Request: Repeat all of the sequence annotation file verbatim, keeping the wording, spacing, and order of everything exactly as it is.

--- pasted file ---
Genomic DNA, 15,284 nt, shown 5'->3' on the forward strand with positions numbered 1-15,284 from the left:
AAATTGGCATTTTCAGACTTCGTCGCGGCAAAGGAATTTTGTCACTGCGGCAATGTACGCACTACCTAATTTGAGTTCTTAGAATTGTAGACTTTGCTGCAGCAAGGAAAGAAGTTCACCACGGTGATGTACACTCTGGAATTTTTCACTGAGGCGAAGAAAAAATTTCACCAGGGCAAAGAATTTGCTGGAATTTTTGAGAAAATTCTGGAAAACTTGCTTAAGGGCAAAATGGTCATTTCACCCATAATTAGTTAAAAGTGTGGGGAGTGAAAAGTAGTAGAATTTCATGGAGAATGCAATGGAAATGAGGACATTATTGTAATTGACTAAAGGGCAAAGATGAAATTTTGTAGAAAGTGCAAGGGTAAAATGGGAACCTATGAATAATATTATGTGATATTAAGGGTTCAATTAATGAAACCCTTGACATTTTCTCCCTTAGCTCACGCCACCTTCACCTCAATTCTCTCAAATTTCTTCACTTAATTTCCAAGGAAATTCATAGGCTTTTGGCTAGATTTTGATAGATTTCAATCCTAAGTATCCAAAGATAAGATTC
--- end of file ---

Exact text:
Genomic DNA, 15,284 nt, shown 5'->3' on the forward strand with positions numbered 1-15,284 from the left:
AAATTGGCATTTTCAGACTTCGTCGCGGCAAAGGAATTTTGTCACTGCGGCAATGTACGCACTACCTAATTTGAGTTCTTAGAATTGTAGACTTTGCTGCAGCAAGGAAAGAAGTTCACCACGGTGATGTACACTCTGGAATTTTTCACTGAGGCGAAGAAAAAATTTCACCAGGGCAAAGAATTTGCTGGAATTTTTGAGAAAATTCTGGAAAACTTGCTTAAGGGCAAAATGGTCATTTCACCCATAATTAGTTAAAAGTGTGGGGAGTGAAAAGTAGTAGAATTTCATGGAGAATGCAATGGAAATGAGGACATTATTGTAATTGACTAAAGGGCAAAGATGAAATTTTGTAGAAAGTGCAAGGGTAAAATGGGAACCTATGAATAATATTATGTGATATTAAGGGTTCAATTAATGAAACCCTTGACATTTTCTCCCTTAGCTCACGCCACCTTCACCTCAATTCTCTCAAATTTCTTCACTTAATTTCCAAGGAAATTCATAGGCTTTTGGCTAGATTTTGATAGATTTCAATCCTAAGTATCCAAAGATAAGATTC